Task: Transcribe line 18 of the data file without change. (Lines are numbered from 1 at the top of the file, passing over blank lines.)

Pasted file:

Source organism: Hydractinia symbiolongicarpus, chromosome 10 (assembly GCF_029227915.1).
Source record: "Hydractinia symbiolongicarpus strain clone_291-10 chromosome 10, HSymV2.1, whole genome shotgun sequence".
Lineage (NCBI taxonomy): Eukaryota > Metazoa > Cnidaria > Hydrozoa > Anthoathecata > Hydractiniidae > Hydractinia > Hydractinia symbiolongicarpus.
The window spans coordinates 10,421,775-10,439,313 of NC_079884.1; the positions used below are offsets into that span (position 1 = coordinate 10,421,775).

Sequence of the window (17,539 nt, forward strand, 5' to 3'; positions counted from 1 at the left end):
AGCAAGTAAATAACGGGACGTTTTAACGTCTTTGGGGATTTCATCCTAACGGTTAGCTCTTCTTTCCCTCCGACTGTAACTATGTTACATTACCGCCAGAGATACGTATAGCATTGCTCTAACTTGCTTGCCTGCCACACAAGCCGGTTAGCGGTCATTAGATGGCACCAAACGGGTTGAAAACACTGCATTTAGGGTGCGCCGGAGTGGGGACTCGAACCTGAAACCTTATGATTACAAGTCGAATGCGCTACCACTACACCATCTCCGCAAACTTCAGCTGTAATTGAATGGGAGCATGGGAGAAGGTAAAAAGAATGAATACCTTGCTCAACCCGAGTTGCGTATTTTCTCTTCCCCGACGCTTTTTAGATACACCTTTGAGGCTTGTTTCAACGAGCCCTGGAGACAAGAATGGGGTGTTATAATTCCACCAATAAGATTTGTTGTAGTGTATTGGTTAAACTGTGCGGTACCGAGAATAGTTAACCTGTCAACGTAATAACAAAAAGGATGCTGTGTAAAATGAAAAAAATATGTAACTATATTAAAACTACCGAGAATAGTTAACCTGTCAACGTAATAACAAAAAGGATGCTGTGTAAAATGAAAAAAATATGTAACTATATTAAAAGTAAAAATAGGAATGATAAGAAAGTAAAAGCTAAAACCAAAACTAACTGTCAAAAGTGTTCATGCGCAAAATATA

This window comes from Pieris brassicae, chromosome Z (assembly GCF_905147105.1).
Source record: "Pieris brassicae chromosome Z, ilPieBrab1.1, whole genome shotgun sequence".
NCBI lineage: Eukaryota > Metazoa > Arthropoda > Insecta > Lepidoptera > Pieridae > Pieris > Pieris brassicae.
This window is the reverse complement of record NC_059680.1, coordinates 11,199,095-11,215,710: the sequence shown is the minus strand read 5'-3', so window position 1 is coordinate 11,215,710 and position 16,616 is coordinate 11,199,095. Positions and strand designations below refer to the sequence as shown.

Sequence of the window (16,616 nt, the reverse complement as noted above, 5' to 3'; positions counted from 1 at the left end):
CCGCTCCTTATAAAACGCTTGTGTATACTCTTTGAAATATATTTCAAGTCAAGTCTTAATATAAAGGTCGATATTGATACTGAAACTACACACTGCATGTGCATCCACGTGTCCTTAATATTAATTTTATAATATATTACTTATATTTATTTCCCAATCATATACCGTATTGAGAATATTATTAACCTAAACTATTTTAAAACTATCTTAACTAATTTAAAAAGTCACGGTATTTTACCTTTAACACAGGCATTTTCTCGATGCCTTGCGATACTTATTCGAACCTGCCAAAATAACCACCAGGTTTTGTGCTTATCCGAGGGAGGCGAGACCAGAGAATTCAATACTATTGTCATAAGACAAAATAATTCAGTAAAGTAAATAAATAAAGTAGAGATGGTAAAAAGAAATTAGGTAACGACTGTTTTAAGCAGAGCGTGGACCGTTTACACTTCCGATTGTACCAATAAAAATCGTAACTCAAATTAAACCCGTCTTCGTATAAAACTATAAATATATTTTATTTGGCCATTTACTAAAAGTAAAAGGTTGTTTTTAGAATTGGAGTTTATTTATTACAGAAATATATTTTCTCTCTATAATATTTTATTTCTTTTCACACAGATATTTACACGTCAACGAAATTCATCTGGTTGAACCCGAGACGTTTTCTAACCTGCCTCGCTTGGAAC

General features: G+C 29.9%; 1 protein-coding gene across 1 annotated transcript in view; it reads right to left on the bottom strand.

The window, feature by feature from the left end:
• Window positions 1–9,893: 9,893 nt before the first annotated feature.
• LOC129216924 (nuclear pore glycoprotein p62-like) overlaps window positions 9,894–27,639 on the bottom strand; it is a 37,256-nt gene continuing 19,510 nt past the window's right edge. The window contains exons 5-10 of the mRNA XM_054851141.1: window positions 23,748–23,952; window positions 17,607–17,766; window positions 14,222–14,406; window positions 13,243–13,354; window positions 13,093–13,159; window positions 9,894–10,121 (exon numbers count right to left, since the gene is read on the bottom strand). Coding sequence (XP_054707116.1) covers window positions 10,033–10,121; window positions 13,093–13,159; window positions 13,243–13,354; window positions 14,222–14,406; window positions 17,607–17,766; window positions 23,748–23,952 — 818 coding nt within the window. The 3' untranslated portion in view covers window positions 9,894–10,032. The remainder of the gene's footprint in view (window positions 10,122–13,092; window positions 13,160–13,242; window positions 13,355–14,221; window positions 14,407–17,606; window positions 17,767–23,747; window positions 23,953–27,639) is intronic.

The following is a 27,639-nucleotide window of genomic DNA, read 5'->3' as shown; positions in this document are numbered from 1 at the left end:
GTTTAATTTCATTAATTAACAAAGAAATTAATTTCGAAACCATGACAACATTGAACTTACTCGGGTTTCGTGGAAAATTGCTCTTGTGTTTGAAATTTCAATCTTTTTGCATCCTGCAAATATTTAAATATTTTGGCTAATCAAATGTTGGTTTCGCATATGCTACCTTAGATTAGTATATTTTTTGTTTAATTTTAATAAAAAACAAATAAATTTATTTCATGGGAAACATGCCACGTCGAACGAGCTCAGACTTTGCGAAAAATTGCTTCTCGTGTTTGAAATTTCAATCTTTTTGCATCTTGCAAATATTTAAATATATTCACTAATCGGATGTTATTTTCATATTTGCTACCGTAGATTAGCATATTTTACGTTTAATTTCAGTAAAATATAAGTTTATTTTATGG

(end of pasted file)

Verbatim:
GTTTAATTTCATTAATTAACAAAGAAATTAATTTCGAAACCATGACAACATTGAACTTACTCGGGTTTCGTGGAAAATTGCTCTTGTGTTTGAAATTTCAATCTTTTTGCATCCTGCAAATATTTAAATATTTTGGCTAATCAAATGTTGGTTTCGCATATGCTACCTTAGATTAGTATATTTTTTGTTTAATTTTAATAAAAAACAAATAAATTTATTTCATGGGAAACATGCCACGTCGAACGAGCTCAGACTTTGCGAAAAATTGCTTCTCGTGTTTGAAATTTCAATCTTTTTGCATCTTGCAAATATTTAAATATATTCACTAATCGGATGTTATTTTCATATTTGCTACCGTAGATTAGCATATTTTACGTTTAATTTCAGTAAAATATAAGTTTATTTTATGG